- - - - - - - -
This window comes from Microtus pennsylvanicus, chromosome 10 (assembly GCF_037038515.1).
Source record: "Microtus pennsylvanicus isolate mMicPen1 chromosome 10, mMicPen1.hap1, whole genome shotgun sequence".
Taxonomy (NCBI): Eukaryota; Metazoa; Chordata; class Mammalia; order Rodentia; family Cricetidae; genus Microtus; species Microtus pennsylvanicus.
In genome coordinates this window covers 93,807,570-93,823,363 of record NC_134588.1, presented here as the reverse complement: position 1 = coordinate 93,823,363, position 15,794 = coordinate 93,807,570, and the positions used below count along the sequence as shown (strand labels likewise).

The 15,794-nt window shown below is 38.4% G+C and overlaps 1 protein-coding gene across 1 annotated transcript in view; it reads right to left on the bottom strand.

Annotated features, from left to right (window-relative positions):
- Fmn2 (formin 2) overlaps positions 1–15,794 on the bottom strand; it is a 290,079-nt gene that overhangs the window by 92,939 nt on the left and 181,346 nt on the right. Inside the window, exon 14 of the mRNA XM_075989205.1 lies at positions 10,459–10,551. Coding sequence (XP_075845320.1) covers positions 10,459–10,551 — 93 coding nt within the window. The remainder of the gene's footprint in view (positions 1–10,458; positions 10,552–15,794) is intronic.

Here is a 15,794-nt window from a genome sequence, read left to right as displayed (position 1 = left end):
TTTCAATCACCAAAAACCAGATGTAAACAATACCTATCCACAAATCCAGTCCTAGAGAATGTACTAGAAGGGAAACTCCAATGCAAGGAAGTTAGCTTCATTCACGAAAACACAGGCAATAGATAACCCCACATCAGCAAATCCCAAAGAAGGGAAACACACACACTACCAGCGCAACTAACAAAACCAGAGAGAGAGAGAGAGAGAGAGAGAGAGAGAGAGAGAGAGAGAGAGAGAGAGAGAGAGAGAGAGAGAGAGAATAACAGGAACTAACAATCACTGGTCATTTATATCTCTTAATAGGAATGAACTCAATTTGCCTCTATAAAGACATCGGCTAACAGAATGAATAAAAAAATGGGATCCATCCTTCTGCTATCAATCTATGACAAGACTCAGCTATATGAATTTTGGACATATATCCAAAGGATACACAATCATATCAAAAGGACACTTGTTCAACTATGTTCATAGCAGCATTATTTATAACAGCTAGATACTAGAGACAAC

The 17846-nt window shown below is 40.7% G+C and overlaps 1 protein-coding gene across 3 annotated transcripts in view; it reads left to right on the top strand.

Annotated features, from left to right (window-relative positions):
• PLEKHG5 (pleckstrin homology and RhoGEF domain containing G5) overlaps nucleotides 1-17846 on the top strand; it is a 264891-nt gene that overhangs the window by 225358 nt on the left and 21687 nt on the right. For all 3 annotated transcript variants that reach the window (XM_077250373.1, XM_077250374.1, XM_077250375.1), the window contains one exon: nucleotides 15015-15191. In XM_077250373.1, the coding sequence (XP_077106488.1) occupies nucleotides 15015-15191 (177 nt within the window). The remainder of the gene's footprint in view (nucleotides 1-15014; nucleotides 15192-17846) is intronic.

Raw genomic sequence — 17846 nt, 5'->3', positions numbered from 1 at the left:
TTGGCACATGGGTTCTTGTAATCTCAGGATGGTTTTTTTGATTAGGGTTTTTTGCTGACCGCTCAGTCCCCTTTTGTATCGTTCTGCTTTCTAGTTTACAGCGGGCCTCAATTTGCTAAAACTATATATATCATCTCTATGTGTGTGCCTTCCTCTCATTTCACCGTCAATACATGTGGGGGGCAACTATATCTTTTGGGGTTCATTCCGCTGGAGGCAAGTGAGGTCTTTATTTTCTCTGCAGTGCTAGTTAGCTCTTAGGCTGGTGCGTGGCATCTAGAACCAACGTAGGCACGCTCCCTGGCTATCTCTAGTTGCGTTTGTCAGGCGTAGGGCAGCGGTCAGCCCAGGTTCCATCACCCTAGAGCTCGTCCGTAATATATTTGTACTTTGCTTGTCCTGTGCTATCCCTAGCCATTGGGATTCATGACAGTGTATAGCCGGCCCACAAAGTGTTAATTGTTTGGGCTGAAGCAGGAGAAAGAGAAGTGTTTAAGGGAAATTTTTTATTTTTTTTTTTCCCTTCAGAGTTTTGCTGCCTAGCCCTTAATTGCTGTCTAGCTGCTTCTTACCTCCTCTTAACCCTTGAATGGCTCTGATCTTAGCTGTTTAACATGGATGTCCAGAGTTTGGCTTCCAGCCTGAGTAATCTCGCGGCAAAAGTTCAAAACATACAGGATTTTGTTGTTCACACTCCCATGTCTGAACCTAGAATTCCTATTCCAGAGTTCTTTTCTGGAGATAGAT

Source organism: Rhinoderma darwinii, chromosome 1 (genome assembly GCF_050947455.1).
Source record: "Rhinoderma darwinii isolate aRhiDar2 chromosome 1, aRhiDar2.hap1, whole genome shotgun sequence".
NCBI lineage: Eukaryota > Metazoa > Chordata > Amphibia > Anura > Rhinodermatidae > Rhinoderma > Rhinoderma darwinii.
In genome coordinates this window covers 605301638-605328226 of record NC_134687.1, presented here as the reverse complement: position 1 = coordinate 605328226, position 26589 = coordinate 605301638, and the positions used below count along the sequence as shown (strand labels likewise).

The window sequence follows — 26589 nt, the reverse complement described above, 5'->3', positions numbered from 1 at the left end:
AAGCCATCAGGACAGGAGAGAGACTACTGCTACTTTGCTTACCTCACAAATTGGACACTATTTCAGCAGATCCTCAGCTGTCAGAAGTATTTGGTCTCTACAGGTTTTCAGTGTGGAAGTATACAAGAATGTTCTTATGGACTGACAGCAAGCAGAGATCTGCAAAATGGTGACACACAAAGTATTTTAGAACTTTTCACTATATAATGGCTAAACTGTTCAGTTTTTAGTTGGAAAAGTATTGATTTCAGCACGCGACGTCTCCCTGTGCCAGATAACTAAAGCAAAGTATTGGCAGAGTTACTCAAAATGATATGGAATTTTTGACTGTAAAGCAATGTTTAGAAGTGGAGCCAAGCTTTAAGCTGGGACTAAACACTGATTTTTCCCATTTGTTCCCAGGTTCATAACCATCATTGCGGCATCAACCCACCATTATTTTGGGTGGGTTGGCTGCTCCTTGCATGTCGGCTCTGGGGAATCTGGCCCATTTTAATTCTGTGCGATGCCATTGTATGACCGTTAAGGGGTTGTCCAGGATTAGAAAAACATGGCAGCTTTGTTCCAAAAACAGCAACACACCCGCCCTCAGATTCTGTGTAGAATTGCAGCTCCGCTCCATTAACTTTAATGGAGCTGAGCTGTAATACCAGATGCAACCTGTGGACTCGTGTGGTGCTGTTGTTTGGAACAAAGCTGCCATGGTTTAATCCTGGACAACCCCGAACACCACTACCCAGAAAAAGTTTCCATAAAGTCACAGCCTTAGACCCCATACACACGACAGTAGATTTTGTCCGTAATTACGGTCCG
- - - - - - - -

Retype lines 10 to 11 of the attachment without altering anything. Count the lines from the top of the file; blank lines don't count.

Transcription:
The 17846-nt window shown below is 40.7% G+C and overlaps 1 protein-coding gene across 3 annotated transcripts in view; it reads left to right on the top strand.

Annotated features, from left to right (window-relative positions):